Inflammatory bowel disease (IBD) is a type of autoimmune disorder in which the circulating white blood cells that make up the immune system migrate to the intestine recognizing it as foreign or ‘non-self’; this process is what causes unwanted inflammation of the intestine. Depending on the type and severity, some of the symptoms of IBD include abdominal pain, diarrhea, and weight loss. Previous studies have shown that T-regs are essential for the maintenance of normal intestinal immune responses and for the protection from intestinal autoimmunity, such as in IBD. However, previous attempts at using T-regs to suppress autoimmune intestinal inflammation have been hampered by the inability to direct a sufficient number of T-regs to the site of inflammation. In order to overcome this, scientists from the Weizmann Institute in Rehovot, Israel developed genetically engineered T-regs that specifically migrate to, accumulate, and become activated in the intestine. In laboratory mice, treatment with the genetically engineered T-regs was able to prevent a disease similar to human IBD as well as to significantly reduce existing inflammation in the intestine. Interestingly, some mice had almost no inflammation at all after treatment with these novel T-regs. In addition, the researchers found that the T-regs are directed to the intestine by signals that identify the organ as a site of inflammation and that, once the cells reached the intestine, they suppressed inflammation by secreting suppressive substances that can deactivate immune cells that are reacting against the intestine.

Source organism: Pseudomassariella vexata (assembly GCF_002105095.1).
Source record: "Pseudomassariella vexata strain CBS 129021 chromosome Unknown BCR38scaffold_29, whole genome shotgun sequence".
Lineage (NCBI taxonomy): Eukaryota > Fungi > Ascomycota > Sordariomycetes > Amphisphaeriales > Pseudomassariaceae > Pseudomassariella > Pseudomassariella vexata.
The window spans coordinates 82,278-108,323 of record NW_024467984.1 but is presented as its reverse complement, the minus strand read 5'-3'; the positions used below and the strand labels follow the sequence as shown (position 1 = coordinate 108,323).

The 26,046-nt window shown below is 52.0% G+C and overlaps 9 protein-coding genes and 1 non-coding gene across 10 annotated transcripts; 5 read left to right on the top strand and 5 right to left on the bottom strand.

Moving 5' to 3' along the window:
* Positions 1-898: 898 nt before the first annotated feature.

A promising new treatment for autoimmune disease

The scientists are now using human T-regs in experiments aimed to cure IBD in patients. In addition, further studies are being conducted to develop more efficient methods of harvesting, expanding, and genetically manipulating a sufficient number of a patient’s own T-regs for subsequent administration as well as to improve the stability of these cells once administered to the patient. Importantly, the researchers believe that T-regs can be genetically engineered to control other types of autoimmune disorders, even in cases where the underlying cause is unknown. Furthermore, this method might also be useful in preventing transplant organ rejection.

Currently the causes of autoimmunity are obscure, although research has shown that some patients may have a genetic predisposition for autoimmune disease. Until researchers can provide a better understanding of the genetic and environmental factors that trigger autoimmune diseases, and thereby shed light on prevention tactics, the search is on for ways to improve upon the therapies that are currently available. Research like that done at the Weizmann Institute suggests that enlisting and retraining the body’s own military personnel might be one effective strategy.

–Erika D. Reynoso, Harvard Medical School

For More Information:

Science Daily’s coverage of this research:
< http://www.sciencedaily.com/releases/2008/06/080602103348.htm >

The Weizman Institute home page:
< http://www.weizmann.ac.il/ >

Information on autoimmune disease from the National Institutes of Health:
< http://www.nlm.nih.gov/medlineplus/autoimmunediseases.html >

Primary Literature:

Elinav, E. et al. 2008. Redirection of regulatory T cells with predetermined specificity for the treatment of experimental colitis in mice. Gastroenterology. 134(7): 2014-2024.

Zoeten and Hancock. 2008. Strategies to cure experimental autoimmune colitis using antige-specific Foxp3+ regulatory T cells. Gastroenterology. 134 (7): 2171-2174.